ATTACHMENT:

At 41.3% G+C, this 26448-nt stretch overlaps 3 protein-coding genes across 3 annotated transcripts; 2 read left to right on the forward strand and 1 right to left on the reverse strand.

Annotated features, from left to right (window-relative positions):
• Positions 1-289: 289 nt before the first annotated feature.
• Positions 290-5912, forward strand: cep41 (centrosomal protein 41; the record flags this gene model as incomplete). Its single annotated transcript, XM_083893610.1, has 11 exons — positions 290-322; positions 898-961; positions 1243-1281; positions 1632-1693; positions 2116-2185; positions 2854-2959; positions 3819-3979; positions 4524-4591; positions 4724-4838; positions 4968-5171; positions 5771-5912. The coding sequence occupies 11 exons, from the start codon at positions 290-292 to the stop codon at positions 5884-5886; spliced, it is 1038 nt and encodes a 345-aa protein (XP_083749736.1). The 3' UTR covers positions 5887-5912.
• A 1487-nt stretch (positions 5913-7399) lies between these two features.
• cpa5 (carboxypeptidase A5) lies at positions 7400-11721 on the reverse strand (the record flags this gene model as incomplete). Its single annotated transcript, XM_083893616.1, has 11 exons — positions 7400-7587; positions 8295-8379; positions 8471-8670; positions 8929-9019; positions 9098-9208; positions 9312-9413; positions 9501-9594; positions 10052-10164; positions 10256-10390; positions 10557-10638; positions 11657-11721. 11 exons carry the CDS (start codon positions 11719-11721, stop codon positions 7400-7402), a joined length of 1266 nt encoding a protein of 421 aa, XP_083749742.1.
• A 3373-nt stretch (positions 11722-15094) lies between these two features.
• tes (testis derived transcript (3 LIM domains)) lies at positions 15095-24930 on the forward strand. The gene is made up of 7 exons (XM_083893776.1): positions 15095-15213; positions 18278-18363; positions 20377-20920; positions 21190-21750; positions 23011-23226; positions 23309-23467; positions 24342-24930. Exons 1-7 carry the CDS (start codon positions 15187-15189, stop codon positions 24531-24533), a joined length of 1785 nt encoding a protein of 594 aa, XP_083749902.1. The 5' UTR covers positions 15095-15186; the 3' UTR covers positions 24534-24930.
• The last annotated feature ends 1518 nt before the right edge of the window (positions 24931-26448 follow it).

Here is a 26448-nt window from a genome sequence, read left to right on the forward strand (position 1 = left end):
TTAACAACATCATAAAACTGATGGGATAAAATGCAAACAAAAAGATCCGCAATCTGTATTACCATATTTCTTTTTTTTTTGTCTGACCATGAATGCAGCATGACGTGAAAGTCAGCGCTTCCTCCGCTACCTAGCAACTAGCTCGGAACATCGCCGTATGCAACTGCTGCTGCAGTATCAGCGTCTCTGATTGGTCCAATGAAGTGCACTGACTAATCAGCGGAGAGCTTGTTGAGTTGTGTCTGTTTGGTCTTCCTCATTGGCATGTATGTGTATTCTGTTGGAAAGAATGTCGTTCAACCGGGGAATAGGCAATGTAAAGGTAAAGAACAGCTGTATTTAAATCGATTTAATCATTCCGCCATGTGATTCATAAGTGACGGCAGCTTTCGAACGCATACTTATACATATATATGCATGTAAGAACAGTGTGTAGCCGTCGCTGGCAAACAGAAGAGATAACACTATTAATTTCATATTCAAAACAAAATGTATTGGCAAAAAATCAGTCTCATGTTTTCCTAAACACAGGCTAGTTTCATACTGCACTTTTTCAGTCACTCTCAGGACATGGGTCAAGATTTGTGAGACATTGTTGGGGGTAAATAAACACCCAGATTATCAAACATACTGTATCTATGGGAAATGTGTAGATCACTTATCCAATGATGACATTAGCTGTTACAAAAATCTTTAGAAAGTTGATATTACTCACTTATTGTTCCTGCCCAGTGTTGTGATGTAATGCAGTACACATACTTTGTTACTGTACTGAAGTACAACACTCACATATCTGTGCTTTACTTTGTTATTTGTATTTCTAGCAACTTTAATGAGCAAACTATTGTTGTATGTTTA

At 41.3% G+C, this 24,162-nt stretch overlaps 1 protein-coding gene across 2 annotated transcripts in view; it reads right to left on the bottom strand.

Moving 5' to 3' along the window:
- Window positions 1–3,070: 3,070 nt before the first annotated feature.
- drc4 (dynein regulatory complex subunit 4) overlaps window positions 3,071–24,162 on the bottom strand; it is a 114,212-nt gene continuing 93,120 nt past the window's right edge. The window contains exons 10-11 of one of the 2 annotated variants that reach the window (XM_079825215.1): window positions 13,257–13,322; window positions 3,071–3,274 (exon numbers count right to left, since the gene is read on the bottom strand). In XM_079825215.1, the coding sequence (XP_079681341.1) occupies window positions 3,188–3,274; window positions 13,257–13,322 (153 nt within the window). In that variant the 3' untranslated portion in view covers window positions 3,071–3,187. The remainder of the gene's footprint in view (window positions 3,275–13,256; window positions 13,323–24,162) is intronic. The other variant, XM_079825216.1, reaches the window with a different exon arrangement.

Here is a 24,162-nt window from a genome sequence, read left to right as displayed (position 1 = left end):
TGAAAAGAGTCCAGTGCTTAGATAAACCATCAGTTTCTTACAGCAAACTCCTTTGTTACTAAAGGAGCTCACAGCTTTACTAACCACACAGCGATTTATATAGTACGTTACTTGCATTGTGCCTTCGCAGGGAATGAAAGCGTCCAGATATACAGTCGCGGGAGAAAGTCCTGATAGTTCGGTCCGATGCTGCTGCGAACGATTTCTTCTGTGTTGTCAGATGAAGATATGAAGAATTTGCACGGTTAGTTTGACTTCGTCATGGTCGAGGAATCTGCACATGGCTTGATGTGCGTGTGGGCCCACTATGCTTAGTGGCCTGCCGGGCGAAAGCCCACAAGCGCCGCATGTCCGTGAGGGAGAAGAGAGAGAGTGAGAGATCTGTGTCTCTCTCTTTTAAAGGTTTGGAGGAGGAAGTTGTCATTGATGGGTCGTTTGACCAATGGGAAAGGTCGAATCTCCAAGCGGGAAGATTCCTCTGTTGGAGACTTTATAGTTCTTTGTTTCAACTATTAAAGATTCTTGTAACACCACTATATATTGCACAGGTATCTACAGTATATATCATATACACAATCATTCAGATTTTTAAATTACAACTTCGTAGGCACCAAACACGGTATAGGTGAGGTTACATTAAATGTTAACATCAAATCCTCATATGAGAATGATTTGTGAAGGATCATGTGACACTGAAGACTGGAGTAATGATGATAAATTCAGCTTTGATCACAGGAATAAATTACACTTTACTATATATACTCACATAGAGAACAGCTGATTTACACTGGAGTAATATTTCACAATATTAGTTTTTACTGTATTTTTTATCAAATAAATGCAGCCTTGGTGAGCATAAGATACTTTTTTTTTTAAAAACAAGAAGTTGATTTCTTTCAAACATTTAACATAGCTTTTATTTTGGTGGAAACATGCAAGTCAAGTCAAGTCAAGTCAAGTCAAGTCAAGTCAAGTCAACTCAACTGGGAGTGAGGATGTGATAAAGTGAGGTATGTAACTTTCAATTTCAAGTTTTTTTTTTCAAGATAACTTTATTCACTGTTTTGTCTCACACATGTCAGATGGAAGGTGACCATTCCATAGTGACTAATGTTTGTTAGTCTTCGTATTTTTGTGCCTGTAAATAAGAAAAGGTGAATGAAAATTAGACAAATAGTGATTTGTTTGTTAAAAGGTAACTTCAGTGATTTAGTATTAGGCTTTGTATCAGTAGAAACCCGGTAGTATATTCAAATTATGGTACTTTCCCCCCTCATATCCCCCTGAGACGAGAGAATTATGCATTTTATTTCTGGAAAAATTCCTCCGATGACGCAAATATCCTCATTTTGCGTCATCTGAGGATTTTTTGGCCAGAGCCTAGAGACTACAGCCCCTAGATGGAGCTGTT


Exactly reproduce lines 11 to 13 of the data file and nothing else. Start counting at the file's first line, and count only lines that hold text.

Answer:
TTAACAACATCATAAAACTGATGGGATAAAATGCAAACAAAAAGATCCGCAATCTGTATTACCATATTTCTTTTTTTTTTGTCTGACCATGAATGCAGCATGACGTGAAAGTCAGCGCTTCCTCCGCTACCTAGCAACTAGCTCGGAACATCGCCGTATGCAACTGCTGCTGCAGTATCAGCGTCTCTGATTGGTCCAATGAAGTGCACTGACTAATCAGCGGAGAGCTTGTTGAGTTGTGTCTGTTTGGTCTTCCTCATTGGCATGTATGTGTATTCTGTTGGAAAGAATGTCGTTCAACCGGGGAATAGGCAATGTAAAGGTAAAGAACAGCTGTATTTAAATCGATTTAATCATTCCGCCATGTGATTCATAAGTGACGGCAGCTTTCGAACGCATACTTATACATATATATGCATGTAAGAACAGTGTGTAGCCGTCGCTGGCAAACAGAAGAGATAACACTATTAATTTCATATTCAAAACAAAATGTATTGGCAAAAAATCAGTCTCATGTTTTCCTAAACACAGGCTAGTTTCATACTGCACTTTTTCAGTCACTCTCAGGACATGGGTCAAGATTTGTGAGACATTGTTGGGGGTAAATAAACACCCAGATTATCAAACATACTGTATCTATGGGAAATGTGTAGATCACTTATCCAATGATGACATTAGCTGTTACAAAAATCTTTAGAAAGTTGATATTACTCACTTATTGTTCCTGCCCAGTGTTGTGATGTAATGCAGTACACATACTTTGTTACTGTACTGAAGTACAACACTCACATATCTGTGCTTTACTTTGTTATTTGTATTTCTAGCAACTTTAATGAGCAAACTATTGTTGTATGTTTA

At 41.3% G+C, this 24,162-nt stretch overlaps 1 protein-coding gene across 2 annotated transcripts in view; it reads right to left on the bottom strand.

Moving 5' to 3' along the window: